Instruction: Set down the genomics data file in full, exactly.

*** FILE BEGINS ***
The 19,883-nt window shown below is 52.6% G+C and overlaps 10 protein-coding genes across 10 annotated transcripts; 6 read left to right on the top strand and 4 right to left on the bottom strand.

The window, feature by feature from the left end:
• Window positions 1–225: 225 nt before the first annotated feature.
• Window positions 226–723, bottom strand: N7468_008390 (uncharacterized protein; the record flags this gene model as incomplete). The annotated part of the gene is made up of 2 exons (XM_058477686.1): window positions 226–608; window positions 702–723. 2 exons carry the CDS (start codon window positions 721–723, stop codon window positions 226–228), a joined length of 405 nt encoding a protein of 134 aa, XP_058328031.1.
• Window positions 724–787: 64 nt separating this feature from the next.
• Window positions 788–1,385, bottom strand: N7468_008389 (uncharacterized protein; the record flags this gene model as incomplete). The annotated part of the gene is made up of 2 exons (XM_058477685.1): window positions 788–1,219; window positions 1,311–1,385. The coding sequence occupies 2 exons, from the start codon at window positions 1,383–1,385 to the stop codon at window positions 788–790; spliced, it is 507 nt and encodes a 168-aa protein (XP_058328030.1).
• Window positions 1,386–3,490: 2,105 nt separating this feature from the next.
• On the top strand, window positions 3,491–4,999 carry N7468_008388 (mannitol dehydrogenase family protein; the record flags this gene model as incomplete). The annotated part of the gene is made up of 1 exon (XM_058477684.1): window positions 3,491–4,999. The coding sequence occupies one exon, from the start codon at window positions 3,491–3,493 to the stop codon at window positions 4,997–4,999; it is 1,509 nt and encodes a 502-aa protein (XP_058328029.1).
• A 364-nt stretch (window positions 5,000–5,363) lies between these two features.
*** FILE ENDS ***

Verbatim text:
The 19,883-nt window shown below is 52.6% G+C and overlaps 10 protein-coding genes across 10 annotated transcripts; 6 read left to right on the top strand and 4 right to left on the bottom strand.

The window, feature by feature from the left end:
• Window positions 1–225: 225 nt before the first annotated feature.
• Window positions 226–723, bottom strand: N7468_008390 (uncharacterized protein; the record flags this gene model as incomplete). The annotated part of the gene is made up of 2 exons (XM_058477686.1): window positions 226–608; window positions 702–723. 2 exons carry the CDS (start codon window positions 721–723, stop codon window positions 226–228), a joined length of 405 nt encoding a protein of 134 aa, XP_058328031.1.
• Window positions 724–787: 64 nt separating this feature from the next.
• Window positions 788–1,385, bottom strand: N7468_008389 (uncharacterized protein; the record flags this gene model as incomplete). The annotated part of the gene is made up of 2 exons (XM_058477685.1): window positions 788–1,219; window positions 1,311–1,385. The coding sequence occupies 2 exons, from the start codon at window positions 1,383–1,385 to the stop codon at window positions 788–790; spliced, it is 507 nt and encodes a 168-aa protein (XP_058328030.1).
• Window positions 1,386–3,490: 2,105 nt separating this feature from the next.
• On the top strand, window positions 3,491–4,999 carry N7468_008388 (mannitol dehydrogenase family protein; the record flags this gene model as incomplete). The annotated part of the gene is made up of 1 exon (XM_058477684.1): window positions 3,491–4,999. The coding sequence occupies one exon, from the start codon at window positions 3,491–3,493 to the stop codon at window positions 4,997–4,999; it is 1,509 nt and encodes a 502-aa protein (XP_058328029.1).
• A 364-nt stretch (window positions 5,000–5,363) lies between these two features.